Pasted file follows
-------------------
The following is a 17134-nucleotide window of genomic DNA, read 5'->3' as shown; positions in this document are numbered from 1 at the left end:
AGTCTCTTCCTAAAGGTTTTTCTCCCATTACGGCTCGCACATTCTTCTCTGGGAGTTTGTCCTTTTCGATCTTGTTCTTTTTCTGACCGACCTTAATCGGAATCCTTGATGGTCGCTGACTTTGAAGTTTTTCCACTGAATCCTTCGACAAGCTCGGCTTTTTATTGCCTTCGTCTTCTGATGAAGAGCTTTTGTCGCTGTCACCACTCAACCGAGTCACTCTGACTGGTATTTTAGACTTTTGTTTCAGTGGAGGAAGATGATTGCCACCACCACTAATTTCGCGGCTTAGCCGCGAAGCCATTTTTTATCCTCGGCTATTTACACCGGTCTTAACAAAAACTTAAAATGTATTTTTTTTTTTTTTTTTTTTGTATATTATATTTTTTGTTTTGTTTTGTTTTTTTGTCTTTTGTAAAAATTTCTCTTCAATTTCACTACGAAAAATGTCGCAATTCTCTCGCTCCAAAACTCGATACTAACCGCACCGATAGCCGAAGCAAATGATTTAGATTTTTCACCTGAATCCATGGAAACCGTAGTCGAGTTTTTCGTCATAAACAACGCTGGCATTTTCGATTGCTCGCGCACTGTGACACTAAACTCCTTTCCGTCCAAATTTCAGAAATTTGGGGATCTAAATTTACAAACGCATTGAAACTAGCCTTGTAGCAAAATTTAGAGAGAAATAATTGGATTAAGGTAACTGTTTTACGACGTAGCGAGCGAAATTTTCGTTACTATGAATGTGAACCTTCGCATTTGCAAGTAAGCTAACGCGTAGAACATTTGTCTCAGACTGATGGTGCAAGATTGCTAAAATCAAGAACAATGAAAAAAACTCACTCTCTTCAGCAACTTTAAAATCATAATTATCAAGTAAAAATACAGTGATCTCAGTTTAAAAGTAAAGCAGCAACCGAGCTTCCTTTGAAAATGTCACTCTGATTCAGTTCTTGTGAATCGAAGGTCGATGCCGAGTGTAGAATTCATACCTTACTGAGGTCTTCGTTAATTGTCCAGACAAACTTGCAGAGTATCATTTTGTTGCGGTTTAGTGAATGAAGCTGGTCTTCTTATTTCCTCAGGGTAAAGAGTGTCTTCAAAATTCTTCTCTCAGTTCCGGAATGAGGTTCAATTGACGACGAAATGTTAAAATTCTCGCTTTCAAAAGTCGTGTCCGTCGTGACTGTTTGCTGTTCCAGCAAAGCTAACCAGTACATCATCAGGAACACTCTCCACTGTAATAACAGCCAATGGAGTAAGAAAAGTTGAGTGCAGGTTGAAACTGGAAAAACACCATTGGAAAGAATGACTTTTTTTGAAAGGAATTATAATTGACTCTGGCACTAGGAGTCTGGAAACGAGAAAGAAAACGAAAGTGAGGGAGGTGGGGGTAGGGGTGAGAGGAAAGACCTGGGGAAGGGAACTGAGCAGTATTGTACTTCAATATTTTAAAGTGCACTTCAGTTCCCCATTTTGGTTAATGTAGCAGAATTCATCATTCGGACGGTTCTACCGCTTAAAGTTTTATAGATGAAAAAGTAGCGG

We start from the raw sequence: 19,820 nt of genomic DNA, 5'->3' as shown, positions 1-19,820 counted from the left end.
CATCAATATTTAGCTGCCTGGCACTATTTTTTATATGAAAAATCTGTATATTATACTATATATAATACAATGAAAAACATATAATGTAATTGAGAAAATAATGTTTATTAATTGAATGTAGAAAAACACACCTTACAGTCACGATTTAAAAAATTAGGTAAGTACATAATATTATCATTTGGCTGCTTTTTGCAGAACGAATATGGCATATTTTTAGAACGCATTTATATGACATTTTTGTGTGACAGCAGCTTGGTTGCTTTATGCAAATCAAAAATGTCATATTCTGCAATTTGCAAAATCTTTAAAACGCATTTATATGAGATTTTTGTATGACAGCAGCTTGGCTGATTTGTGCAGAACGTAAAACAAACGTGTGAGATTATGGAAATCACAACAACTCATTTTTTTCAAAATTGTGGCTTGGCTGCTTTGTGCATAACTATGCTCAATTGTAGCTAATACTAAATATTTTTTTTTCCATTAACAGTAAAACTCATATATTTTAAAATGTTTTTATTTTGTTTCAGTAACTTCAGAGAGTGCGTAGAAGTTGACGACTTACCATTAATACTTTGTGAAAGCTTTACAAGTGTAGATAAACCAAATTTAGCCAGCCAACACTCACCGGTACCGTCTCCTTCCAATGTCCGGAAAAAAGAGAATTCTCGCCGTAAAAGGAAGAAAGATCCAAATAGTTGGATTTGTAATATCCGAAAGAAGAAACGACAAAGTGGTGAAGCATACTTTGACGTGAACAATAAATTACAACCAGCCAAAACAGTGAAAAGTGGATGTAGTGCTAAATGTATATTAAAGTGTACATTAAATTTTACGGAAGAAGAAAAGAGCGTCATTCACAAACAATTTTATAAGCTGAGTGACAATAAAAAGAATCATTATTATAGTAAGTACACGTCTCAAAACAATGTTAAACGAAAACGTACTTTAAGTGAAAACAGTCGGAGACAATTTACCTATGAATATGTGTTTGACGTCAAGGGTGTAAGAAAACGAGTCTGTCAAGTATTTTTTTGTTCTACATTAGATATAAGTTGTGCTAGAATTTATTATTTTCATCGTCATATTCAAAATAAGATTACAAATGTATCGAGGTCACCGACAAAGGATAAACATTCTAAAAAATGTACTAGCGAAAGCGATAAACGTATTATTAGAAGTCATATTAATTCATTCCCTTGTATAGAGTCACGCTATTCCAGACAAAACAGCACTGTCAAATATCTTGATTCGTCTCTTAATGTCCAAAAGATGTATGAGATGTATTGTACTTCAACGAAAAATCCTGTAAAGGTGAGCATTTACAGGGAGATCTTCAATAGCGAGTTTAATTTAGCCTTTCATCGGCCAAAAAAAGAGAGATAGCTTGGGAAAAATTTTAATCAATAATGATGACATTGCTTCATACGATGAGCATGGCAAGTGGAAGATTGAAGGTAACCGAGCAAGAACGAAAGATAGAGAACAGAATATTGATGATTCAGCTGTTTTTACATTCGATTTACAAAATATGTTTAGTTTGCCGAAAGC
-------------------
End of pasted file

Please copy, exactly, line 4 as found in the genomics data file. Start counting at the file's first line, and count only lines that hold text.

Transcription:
CATCAATATTTAGCTGCCTGGCACTATTTTTTATATGAAAAATCTGTATATTATACTATATATAATACAATGAAAAACATATAATGTAATTGAGAAAATAATGTTTATTAATTGAATGTAGAAAAACACACCTTACAGTCACGATTTAAAAAATTAGGTAAGTACATAATATTATCATTTGGCTGCTTTTTGCAGAACGAATATGGCATATTTTTAGAACGCATTTATATGACATTTTTGTGTGACAGCAGCTTGGTTGCTTTATGCAAATCAAAAATGTCATATTCTGCAATTTGCAAAATCTTTAAAACGCATTTATATGAGATTTTTGTATGACAGCAGCTTGGCTGATTTGTGCAGAACGTAAAACAAACGTGTGAGATTATGGAAATCACAACAACTCATTTTTTTCAAAATTGTGGCTTGGCTGCTTTGTGCATAACTATGCTCAATTGTAGCTAATACTAAATATTTTTTTTTCCATTAACAGTAAAACTCATATATTTTAAAATGTTTTTATTTTGTTTCAGTAACTTCAGAGAGTGCGTAGAAGTTGACGACTTACCATTAATACTTTGTGAAAGCTTTACAAGTGTAGATAAACCAAATTTAGCCAGCCAACACTCACCGGTACCGTCTCCTTCCAATGTCCGGAAAAAAGAGAATTCTCGCCGTAAAAGGAAGAAAGATCCAAATAGTTGGATTTGTAATATCCGAAAGAAGAAACGACAAAGTGGTGAAGCATACTTTGACGTGAACAATAAATTACAACCAGCCAAAACAGTGAAAAGTGGATGTAGTGCTAAATGTATATTAAAGTGTACATTAAATTTTACGGAAGAAGAAAAGAGCGTCATTCACAAACAATTTTATAAGCTGAGTGACAATAAAAAGAATCATTATTATAGTAAGTACACGTCTCAAAACAATGTTAAACGAAAACGTACTTTAAGTGAAAACAGTCGGAGACAATTTACCTATGAATATGTGTTTGACGTCAAGGGTGTAAGAAAACGAGTCTGTCAAGTATTTTTTTGTTCTACATTAGATATAAGTTGTGCTAGAATTTATTATTTTCATCGTCATATTCAAAATAAGATTACAAATGTATCGAGGTCACCGACAAAGGATAAACATTCTAAAAAATGTACTAGCGAAAGCGATAAACGTATTATTAGAAGTCATATTAATTCATTCCCTTGTATAGAGTCACGCTATTCCAGACAAAACAGCACTGTCAAATATCTTGATTCGTCTCTTAATGTCCAAAAGATGTATGAGATGTATTGTACTTCAACGAAAAATCCTGTAAAGGTGAGCATTTACAGGGAGATCTTCAATAGCGAGTTTAATTTAGCCTTTCATCGGCCAAAAAAAGAGAGATAGCTTGGGAAAAATTTTAATCAATAATGATGACATTGCTTCATACGATGAGCATGGCAAGTGGAAGATTGAAGGTAACCGAGCAAGAACGAAAGATAGAGAACAGAATATTGATGATTCAGCTGTTTTTACATTCGATTTACAAAATATGTTTAGTTTGCCGAAAGC